Objectives: 1) To determine the incidence and severity of hyperkalemia during trimethoprim therapy. 2) To test the hypothesis that trimethoprim inhibits renal potassium excretion by blocking sodium channels in the mammalian distal nephron.
Patients: Thirty consecutive patients who were treated with trimethoprim-containing drugs. All patients included in the study had the acquired immunodeficiency syndrome (AIDS).
Experimental animals: Thirty-nine male Sprague-Dawley rats receiving normal rat chow and tap water (allowed free access).
Intervention: Humans: high dose (20 mg/kg per day) of trimethoprim therapy. Rats: trimethoprim (9.6 mg/h per kg body weight) was infused intravenously or into the renal distal tubules (1 mmol/L).
Measurements: Humans: Serum and urine electrolyte levels, serum creatinine, renin, aldosterone, and cortisol levels were measured, and the transtubular potassium gradient was calculated. Rats: The effects of trimethoprim infusion on urinary sodium, chloride, and potassium concentration and urine volume were measured. Sodium, chloride, potassium, and inulin concentrations were measured in fluid samples obtained from kidney distal tubules. The voltage across the wall of the distal tubule was measured.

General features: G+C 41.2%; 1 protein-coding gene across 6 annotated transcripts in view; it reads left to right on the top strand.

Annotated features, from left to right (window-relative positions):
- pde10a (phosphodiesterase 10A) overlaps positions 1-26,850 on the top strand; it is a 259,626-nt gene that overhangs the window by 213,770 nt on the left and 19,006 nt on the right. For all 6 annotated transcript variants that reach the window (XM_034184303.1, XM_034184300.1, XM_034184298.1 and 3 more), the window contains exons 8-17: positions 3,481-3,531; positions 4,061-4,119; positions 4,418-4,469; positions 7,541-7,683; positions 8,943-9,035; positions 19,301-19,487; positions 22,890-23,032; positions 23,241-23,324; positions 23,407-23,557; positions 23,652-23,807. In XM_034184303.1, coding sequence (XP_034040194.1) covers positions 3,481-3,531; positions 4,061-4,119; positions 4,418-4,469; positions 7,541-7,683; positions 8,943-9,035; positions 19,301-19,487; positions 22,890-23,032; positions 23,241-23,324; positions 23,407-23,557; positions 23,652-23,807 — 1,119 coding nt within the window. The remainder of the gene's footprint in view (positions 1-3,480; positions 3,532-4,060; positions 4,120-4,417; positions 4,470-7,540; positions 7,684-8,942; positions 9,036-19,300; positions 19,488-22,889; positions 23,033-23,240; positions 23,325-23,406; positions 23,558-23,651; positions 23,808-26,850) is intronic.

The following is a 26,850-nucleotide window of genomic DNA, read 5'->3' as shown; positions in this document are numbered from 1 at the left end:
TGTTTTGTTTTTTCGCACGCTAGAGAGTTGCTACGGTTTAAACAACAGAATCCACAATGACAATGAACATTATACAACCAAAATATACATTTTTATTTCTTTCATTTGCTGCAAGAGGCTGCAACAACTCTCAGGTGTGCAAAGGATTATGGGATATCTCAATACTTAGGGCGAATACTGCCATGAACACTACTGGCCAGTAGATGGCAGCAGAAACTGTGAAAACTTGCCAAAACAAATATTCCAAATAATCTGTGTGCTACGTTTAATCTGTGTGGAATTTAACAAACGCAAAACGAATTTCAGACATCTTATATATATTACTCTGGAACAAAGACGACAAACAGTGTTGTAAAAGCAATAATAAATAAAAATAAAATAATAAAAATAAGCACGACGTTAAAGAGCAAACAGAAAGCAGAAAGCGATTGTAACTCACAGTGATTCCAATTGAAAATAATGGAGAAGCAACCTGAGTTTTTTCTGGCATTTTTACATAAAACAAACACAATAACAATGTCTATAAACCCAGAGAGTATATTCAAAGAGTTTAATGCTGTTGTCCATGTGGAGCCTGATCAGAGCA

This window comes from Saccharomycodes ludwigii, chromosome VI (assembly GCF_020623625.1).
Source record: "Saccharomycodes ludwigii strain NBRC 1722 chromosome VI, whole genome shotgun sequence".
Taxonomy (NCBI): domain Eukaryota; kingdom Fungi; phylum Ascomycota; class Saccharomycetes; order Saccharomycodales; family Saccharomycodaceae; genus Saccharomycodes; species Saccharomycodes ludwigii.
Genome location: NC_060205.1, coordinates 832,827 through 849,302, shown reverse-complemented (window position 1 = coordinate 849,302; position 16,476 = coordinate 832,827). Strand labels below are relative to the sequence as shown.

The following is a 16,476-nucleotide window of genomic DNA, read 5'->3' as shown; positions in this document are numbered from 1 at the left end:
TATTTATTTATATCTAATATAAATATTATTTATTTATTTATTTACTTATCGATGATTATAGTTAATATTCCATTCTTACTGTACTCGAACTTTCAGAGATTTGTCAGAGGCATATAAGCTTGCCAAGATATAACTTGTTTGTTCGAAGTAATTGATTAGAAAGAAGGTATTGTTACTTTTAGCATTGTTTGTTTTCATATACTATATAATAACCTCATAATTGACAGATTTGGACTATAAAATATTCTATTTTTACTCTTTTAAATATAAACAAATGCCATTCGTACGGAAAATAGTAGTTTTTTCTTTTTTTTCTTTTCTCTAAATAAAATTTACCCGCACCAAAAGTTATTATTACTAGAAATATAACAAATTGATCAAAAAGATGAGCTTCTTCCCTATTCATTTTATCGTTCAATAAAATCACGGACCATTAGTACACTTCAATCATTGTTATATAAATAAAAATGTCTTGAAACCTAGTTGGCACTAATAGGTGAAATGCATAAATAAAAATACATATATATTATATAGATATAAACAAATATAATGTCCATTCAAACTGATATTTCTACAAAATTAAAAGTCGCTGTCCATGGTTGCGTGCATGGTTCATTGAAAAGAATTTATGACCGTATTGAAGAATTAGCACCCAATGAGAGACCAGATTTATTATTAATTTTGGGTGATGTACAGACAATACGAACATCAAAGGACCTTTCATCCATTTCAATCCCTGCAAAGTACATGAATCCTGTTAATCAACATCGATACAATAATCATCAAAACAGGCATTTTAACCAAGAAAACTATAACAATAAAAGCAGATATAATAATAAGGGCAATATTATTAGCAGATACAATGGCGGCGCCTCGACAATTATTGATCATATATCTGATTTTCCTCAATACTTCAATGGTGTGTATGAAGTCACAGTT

Results: Humans: Trimethoprim increased the serum potassium concentration by 0.6 mmol/L (95% Cl, 0.29 to 0.95 mmol/L) despite normal adrenocortical function and glomerular filtration rate. Serum potassium levels greater than 5 mmol/L were observed during trimethoprim treatment in 15 of 30 patients. Rats: Intravenous trimethoprim inhibited renal potassium excretion by 40% (Cl, 21% to 60%) and increased renal sodium excretion by 46% (Cl, 9% to 83%). Trimethoprim (1 mmol/L) in tubule fluid inhibited distal tubule potassium secretion by 59% (Cl, 26% to 92%) and depolarized the lumen-negative transepithelial voltage by 66% (Cl, 46% to 85%).
Conclusions: Trimethoprim (an organic cation) acts like amiloride and blocks apical membrane sodium channels in the mammalian distal nephron. As a consequence, the transepithelial voltage is reduced and potassium secretion is inhibited. Decreased renal potassium excretion secondary to these direct effects on kidney tubules leads to hyperkalemia in a substantial number of patients being treated with trimethoprim-containing drugs.